Aug 13, 2012

Next of Kin

As far as 1970's/80's exploitation films go, few continents/nations have created greater works than the Aussie auteur filmmakers of the wild outback. With such great Ozploitation films as The Devil’s Playground (1976) and Long Weekend (1979) – works that transcend the usually fine line between atmospheric art and tasteless trash – one could honestly argue that the Australians even gave the ever so artistically prodigious garlic-eaters a run for their money. Out all of the Ozploitation works ever created, Tony Williams’ whodunit horror-thriller Next of Kin (1982) is indubitably one of the most severely underrated and equally unseen. Sophisticatedly stylized but also totally demoralizing, Next of Kin is a sleek Kubrickian quasi-slasher flick featuring a cryptic coldblooded killer who lusts after elderly hemoglobin. Instead of arrogantly flaunting his fetishistic dastardly deeds, the senior-slayer attempts to make his crimes seem like everyday accidents that happened as a result of the aged victim’s golden year senility. After her mother dies, protagonist Linda (Jacki Kerin) – being next of kin – inherits a retirement home that she seems to be somewhat ill-equipped to deal with, not least due to less than fond memories she had acquired there as child. Banished from the family estate 20 years earlier for reasons she fails to remember, Linda engages in an increasingly fermenting internal war that would intrigue any serious psychoanalyst. As Next of Kin progresses and Linda begins to come to terms with her distressing childhood, her personal quandaries are further compounded by the stark realization that a murderous maniac is lurking underneath her roof. Not unlike Roman Polanski’s early masterpiece Repulsion (1965), Next of Kin is a slow but steady and often menacing and claustrophobic mood piece that engulfs the viewer in the impending hysteria suffered by the female lead. Unlike the stunning Franco-Nordic beauty featured in Polanski’s film, Linda is an extremely intelligent and intuitive yet homely lady that is surely scared for her life, but that does not impede her from defending herself from the loony longings of a pernicious prick. Needless to say, if you’re expecting an equally artless and aesthetically repugnant Australian equivalent of Friday the 13th (1980) with a senseless body count and lackluster direction, Next of Kin is probably not the film for you.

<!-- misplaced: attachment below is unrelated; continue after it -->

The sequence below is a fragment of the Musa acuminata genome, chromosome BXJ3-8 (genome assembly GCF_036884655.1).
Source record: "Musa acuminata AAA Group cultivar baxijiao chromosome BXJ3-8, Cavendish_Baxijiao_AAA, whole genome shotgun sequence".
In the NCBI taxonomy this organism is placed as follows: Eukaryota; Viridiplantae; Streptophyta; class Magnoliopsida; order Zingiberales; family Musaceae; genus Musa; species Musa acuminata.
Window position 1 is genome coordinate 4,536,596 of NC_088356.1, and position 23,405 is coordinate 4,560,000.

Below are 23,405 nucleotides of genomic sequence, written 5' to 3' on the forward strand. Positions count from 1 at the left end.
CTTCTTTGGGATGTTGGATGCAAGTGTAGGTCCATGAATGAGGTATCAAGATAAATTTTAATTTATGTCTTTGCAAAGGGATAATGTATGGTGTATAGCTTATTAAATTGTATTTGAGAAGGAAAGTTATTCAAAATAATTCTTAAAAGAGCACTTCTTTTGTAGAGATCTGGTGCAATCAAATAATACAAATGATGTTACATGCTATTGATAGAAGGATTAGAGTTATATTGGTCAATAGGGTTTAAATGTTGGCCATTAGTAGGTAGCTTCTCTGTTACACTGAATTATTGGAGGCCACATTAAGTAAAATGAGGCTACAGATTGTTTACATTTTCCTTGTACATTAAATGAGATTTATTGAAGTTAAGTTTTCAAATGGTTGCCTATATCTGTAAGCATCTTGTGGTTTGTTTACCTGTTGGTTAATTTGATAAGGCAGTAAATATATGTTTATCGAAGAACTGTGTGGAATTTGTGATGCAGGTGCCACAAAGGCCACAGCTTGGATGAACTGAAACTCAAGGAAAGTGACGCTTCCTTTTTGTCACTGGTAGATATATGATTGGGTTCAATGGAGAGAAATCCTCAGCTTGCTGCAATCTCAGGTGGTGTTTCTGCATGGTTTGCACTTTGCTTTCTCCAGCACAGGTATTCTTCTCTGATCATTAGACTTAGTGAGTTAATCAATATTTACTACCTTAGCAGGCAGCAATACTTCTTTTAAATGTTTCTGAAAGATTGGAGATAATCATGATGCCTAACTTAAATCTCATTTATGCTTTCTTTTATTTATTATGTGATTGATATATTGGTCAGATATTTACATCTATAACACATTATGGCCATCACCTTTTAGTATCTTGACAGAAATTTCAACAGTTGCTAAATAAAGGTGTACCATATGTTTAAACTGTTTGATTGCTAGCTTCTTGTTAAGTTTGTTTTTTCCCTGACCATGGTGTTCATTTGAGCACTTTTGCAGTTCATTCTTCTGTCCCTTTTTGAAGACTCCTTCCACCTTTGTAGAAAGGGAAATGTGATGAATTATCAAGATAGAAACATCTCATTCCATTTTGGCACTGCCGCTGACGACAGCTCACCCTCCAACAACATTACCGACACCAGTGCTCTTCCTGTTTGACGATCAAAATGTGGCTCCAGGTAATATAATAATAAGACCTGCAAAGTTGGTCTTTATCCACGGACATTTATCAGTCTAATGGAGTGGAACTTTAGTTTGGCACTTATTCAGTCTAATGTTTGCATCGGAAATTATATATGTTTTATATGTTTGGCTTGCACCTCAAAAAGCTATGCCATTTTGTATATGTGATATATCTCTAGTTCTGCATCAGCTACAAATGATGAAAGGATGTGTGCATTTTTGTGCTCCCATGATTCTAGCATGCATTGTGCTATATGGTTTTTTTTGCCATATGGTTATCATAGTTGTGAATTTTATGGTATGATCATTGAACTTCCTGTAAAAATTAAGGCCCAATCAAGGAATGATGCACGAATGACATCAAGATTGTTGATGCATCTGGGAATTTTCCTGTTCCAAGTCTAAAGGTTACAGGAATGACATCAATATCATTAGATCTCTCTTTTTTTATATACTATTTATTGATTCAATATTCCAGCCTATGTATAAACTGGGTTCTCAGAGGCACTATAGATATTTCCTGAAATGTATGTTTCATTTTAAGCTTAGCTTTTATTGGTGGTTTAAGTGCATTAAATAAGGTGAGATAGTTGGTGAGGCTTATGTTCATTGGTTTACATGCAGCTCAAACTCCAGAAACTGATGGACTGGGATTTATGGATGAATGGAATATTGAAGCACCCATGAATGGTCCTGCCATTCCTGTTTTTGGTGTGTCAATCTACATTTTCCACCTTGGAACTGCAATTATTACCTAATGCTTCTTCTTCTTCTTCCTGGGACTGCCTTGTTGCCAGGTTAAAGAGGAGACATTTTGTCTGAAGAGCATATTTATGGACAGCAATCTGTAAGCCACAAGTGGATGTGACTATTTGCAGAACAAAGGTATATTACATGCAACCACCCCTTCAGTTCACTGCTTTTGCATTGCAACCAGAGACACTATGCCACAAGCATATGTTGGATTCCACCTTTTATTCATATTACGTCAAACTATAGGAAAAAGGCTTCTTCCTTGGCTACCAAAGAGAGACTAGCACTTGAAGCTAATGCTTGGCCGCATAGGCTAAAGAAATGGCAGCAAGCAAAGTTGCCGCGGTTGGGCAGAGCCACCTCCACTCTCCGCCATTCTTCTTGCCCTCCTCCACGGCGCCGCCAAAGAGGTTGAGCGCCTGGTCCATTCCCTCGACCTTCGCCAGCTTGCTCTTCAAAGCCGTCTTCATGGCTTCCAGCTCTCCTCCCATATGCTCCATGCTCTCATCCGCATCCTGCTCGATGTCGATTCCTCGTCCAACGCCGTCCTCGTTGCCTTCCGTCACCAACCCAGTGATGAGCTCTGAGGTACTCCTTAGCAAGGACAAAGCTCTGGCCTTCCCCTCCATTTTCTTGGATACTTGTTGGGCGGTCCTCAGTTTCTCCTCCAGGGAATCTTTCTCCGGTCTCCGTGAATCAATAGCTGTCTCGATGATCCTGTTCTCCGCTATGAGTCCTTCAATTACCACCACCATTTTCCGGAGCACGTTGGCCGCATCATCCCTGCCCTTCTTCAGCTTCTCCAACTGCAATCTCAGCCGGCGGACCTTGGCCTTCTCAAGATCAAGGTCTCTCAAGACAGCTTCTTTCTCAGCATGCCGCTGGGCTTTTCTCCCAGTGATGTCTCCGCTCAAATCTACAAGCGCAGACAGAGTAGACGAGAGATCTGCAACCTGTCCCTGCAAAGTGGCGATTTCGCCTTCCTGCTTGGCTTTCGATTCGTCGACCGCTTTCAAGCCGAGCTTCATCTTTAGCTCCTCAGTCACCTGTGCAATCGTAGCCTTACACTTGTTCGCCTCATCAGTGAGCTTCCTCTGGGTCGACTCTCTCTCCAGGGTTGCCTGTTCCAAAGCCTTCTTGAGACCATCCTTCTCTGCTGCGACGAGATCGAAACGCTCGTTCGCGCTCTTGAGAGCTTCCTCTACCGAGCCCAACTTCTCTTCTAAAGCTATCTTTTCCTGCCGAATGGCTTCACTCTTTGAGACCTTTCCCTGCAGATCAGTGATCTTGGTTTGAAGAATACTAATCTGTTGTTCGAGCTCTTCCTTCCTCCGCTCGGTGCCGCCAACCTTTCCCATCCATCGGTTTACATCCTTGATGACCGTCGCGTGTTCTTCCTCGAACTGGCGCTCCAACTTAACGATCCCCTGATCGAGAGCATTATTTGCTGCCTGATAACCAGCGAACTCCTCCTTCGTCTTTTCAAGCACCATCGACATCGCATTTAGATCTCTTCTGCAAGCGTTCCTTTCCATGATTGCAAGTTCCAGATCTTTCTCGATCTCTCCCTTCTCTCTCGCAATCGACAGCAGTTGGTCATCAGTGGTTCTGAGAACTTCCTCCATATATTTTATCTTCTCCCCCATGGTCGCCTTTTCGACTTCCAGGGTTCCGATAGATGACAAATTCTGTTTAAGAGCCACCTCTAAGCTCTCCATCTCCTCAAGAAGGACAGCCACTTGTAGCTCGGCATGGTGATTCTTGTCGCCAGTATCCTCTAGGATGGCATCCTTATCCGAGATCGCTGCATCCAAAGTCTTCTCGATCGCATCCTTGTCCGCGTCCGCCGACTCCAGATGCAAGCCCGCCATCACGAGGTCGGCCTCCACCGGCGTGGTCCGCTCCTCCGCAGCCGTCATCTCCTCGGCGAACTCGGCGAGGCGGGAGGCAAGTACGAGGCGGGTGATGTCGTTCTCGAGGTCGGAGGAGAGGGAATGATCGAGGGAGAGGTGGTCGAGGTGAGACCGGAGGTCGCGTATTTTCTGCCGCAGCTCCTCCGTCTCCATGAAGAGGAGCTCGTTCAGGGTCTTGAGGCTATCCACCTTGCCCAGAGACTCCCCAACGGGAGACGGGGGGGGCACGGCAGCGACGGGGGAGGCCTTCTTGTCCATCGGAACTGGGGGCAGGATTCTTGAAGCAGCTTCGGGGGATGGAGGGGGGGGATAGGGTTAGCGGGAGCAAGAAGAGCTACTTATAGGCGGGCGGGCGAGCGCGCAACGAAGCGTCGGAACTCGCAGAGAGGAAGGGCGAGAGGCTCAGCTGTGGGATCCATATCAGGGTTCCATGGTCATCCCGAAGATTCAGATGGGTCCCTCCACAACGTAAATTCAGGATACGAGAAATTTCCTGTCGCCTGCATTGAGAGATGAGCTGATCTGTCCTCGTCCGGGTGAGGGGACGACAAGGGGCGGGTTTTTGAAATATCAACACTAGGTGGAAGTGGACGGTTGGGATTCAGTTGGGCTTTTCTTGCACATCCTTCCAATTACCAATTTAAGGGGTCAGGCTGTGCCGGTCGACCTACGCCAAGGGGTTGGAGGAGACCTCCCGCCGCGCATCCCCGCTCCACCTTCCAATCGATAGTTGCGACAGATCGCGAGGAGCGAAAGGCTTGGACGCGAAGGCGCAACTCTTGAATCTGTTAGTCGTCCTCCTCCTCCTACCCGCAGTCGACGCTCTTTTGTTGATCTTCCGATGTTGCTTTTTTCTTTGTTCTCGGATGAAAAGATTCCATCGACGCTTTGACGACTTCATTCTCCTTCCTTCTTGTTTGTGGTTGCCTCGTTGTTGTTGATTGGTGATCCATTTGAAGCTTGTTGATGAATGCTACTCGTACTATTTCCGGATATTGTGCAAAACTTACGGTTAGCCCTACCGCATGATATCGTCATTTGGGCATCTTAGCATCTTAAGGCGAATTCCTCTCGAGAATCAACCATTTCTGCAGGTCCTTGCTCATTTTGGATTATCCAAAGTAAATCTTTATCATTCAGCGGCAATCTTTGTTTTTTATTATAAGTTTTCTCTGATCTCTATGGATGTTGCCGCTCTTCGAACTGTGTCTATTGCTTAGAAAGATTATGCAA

In my humble opinion, Next of Kin features one of the greatest endings ever featured in an Ozploitation film and, arguably even in horror cinema in general. As explained in the somewhat recent and extremely worthwhile documentary Not Quite Hollywood: The Wild, Untold Story of Ozploitation! (2008) directed by Mark Hartley, the adrenaline-rushing conclusion of Next of Kin was partly the consequence of happenstance due to a miscalculation in timing by one of the special effects men, which is quite the revelation when one considers the immaculate nature of this truly stunning and singular scene. In fact, I was so impressed by the ending of Next of Kin that I have re-watched it by itself no less than 100 times since I initially viewed the film. Comprised of televised ballroom dancing, a pyramid of meticulously stacked sugar cubes, a shotgun blow to the head a close-rage, and an aesthetically-pleasing explosion that no big-budget Hollywood film crew could have contrived, the nitroglycerin-heavy finale of Next of Kin combines hypnotic celluloid poetry with gritty human brutality in a cinematic marriage that synthesizes the best attributes of Ozploitation. Unfortunately, like most horror films, even the greatest ones, Next of Kin is not without its flaws. Due to the fact that the film features a number of memorable desultory sequences throughout, Next of Kin sometimes loses steam in between phantasmagorical dream-sequences and its handful of elaborate death scenes. As explained by a commentator in Not Quite Hollywood, the film has been often compared to Stanley Kubrick’s The Shining (1980), which is no small compliment, but regardless Next of Kin is an original film in of itself that has few contemporaries, even within the Ozploitation movement.

Featuring a musical score composed by prolific krautrock musician Klaus Schulze (Tangerine Dream, Ash Ra Tempel), Next of Kin is a film that sounds as lugubrious and ethereal as it looks, thus it is a cinematic work that is notably trance-inducing throughout; an imperative trait that any worthwhile horror film should have but few can boast. Then again, Next of Kin is not merely a horror film, but a sui generis work created during a certain period at a certain place that totally (or at least as far as I can tell) captures the radical zeitgeist of its respective era. Created during the middle point of the Ozploitation and Australian New Wave movements – undoubtedly the most stimulating and innovative period of the nation’s film history – Next of Kin is a newfangled work that shares equal attributes from both sectors of the Aussie film renaissance, henceforth inevitably leading the way for much grittier (if less ambitious) future atmospheric films like Greg McLean’s Wolf Creek (2005) and Justin Kurzel’s Snowtown (2011). What makes Next of Kin conspicuously unparalleled among most Australian horror films is its striking supernatural/surreal scenes and overall labyrinthine essence. While featuring some of the sunny scenic realism typical of Aussie films, especially from the Ozploitation and Australian New Wave movements, Next of Kin also manages to have an ominous metaphysical aura that lingers like a foreboding malediction throughout. Needless to say, Next of Kin leaves a persisting imprint on the viewer that – like the childhood memories of the film’s lead protagonist – can never be cleaned away. 

-Ty E

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